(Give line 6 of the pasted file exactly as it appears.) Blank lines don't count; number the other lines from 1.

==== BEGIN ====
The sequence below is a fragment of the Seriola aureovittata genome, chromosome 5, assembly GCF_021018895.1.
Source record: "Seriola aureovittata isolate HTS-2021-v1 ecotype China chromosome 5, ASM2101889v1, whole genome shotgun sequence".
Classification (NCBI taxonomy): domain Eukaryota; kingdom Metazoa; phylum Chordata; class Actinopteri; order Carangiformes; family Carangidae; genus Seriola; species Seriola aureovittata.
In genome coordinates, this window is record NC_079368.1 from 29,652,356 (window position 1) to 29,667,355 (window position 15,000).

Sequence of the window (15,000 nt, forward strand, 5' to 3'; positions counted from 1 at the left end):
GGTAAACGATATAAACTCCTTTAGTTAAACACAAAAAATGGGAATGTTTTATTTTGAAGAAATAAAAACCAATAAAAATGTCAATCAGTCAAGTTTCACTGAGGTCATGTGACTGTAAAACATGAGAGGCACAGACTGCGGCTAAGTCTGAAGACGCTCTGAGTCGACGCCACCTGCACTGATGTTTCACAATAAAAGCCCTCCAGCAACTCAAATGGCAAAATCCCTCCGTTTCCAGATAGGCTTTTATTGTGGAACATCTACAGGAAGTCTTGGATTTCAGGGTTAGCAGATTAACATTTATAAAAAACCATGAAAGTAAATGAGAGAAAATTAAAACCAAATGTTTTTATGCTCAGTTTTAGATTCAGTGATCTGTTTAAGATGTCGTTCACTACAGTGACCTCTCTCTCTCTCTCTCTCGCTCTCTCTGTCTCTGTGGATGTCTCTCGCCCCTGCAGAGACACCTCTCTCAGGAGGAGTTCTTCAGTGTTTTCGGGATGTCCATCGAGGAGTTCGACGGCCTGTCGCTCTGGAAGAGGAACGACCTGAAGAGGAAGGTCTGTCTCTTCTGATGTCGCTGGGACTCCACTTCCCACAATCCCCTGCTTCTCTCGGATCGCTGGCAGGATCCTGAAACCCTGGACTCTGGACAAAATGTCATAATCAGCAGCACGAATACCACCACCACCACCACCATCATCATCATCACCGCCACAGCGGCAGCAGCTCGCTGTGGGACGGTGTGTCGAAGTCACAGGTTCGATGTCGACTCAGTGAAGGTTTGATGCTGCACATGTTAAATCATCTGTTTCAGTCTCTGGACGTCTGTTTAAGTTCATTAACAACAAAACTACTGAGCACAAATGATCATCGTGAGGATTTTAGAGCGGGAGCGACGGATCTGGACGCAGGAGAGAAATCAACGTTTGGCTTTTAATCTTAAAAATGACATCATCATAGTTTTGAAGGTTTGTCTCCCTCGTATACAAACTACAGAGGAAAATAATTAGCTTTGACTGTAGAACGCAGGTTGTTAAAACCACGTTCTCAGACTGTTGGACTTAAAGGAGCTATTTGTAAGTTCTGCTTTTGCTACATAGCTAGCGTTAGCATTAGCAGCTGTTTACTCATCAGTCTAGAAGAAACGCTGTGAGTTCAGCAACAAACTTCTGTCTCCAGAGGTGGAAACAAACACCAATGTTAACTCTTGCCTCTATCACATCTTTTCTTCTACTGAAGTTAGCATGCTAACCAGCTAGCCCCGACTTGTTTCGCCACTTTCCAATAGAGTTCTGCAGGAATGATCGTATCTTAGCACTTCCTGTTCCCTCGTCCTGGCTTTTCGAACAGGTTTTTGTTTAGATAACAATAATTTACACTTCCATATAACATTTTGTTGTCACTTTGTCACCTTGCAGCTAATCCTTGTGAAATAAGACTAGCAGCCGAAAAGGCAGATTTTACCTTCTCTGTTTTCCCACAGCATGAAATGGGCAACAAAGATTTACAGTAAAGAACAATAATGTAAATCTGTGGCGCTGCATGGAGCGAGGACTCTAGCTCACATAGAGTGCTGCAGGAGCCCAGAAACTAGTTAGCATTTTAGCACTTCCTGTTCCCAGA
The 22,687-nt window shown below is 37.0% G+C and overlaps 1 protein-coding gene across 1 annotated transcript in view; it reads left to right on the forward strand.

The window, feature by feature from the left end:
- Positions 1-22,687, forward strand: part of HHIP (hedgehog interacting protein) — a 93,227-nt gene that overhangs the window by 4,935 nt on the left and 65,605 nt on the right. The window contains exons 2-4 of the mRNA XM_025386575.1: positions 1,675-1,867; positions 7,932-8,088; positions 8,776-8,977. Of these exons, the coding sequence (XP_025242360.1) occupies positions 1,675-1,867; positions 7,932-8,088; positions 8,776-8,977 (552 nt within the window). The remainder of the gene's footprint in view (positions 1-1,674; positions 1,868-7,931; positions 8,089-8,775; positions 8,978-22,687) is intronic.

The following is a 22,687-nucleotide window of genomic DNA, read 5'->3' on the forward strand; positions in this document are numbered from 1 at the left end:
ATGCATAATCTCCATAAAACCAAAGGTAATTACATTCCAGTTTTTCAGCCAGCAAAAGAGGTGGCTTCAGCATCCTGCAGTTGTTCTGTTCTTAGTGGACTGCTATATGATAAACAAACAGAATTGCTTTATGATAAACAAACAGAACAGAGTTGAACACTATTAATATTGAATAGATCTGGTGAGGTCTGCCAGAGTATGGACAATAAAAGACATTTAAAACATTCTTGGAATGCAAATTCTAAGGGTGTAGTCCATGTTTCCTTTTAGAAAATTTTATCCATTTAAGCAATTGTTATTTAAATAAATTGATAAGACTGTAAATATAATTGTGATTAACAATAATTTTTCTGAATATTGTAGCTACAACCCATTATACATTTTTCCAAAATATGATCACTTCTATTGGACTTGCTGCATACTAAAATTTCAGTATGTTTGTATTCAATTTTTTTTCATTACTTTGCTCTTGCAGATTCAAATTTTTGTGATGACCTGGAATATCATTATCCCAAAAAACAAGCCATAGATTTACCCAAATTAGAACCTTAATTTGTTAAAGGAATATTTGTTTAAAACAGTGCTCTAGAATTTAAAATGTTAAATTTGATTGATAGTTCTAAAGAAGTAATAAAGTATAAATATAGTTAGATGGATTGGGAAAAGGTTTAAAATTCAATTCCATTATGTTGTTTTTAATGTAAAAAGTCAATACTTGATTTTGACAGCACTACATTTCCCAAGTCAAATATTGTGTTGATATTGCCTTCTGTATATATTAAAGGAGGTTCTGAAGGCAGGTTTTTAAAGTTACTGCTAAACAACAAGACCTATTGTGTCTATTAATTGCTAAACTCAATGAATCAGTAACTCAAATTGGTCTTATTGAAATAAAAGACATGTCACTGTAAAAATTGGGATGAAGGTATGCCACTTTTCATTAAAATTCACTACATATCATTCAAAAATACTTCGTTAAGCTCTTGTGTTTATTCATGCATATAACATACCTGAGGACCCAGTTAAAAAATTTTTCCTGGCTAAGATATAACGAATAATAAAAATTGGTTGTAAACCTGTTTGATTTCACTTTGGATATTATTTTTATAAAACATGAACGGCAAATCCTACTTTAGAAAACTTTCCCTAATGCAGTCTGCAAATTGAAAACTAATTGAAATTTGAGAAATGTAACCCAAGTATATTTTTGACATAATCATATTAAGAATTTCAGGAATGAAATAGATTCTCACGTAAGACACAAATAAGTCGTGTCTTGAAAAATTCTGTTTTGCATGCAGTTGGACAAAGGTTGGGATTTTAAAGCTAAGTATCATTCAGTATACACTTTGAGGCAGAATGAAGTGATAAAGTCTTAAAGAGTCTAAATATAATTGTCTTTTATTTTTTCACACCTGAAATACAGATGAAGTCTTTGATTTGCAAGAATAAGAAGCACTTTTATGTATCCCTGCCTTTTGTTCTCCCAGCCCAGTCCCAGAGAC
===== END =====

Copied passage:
GGTAAACGATATAAACTCCTTTAGTTAAACACAAAAAATGGGAATGTTTTATTTTGAAGAAATAAAAACCAATAAAAATGTCAATCAGTCAAGTTTCACTGAGGTCATGTGACTGTAAAACATGAGAGGCACAGACTGCGGCTAAGTCTGAAGACGCTCTGAGTCGACGCCACCTGCACTGATGTTTCACAATAAAAGCCCTCCAGCAACTCAAATGGCAAAATCCCTCCGTTTCCAGATAGGCTTTTATTGTGGAACATCTACAGGAAGTCTTGGATTTCAGGGTTAGCAGATTAACATTTATAAAAAACCATGAAAGTAAATGAGAGAAAATTAAAACCAAATGTTTTTATGCTCAGTTTTAGATTCAGTGATCTGTTTAAGATGTCGTTCACTACAGTGACCTCTCTCTCTCTCTCTCTCGCTCTCTCTGTCTCTGTGGATGTCTCTCGCCCCTGCAGAGACACCTCTCTCAGGAGGAGTTCTTCAGTGTTTTCGGGATGTCCATCGAGGAGTTCGACGGCCTGTCGCTCTGGAAGAGGAACGACCTGAAGAGGAAGGTCTGTCTCTTCTGATGTCGCTGGGACTCCACTTCCCACAATCCCCTGCTTCTCTCGGATCGCTGGCAGGATCCTGAAACCCTGGACTCTGGACAAAATGTCATAATCAGCAGCACGAATACCACCACCACCACCACCATCATCATCATCACCGCCACAGCGGCAGCAGCTCGCTGTGGGACGGTGTGTCGAAGTCACAGGTTCGATGTCGACTCAGTGAAGGTTTGATGCTGCACATGTTAAATCATCTGTTTCAGTCTCTGGACGTCTGTTTAAGTTCATTAACAACAAAACTACTGAGCACAAATGATCATCGTGAGGATTTTAGAGCGGGAGCGACGGATCTGGACGCAGGAGAGAAATCAACGTTTGGCTTTTAATCTTAAAAATGACATCATCATAGTTTTGAAGGTTTGTCTCCCTCGTATACAAACTACAGAGGAAAATAATTAGCTTTGACTGTAGAACGCAGGTTGTTAAAACCACGTTCTCAGACTGTTGGACTTAAAGGAGCTATTTGTAAGTTCTGCTTTTGCTACATAGCTAGCGTTAGCATTAGCAGCTGTTTACTCATCAGTCTAGAAGAAACGCTGTGAGTTCAGCAACAAACTTCTGTCTCCAGAGGTGGAAACAAACACCAATGTTAACTCTTGCCTCTATCACATCTTTTCTTCTACTGAAGTTAGCATGCTAACCAGCTAGCCCCGACTTGTTTCGCCACTTTCCAATAGAGTTCTGCAGGAATGATCGTATCTTAGCACTTCCTGTTCCCTCGTCCTGGCTTTTCGAACAGGTTTTTGTTTAGATAACAATAATTTACACTTCCATATAACATTTTGTTGTCACTTTGTCACCTTGCAGCTAATCCTTGTGAAATAAGACTAGCAGCCGAAAAGGCAGATTTTACCTTCTCTGTTTTCCCACAGCATGAAATGGGCAACAAAGATTTACAGTAAAGAACAATAATGTAAATCTGTGGCGCTGCATGGAGCGAGGACTCTAGCTCACATAGAGTGCTGCAGGAGCCCAGAAACTAGTTAGCATTTTAGCACTTCCTGTTCCCAGA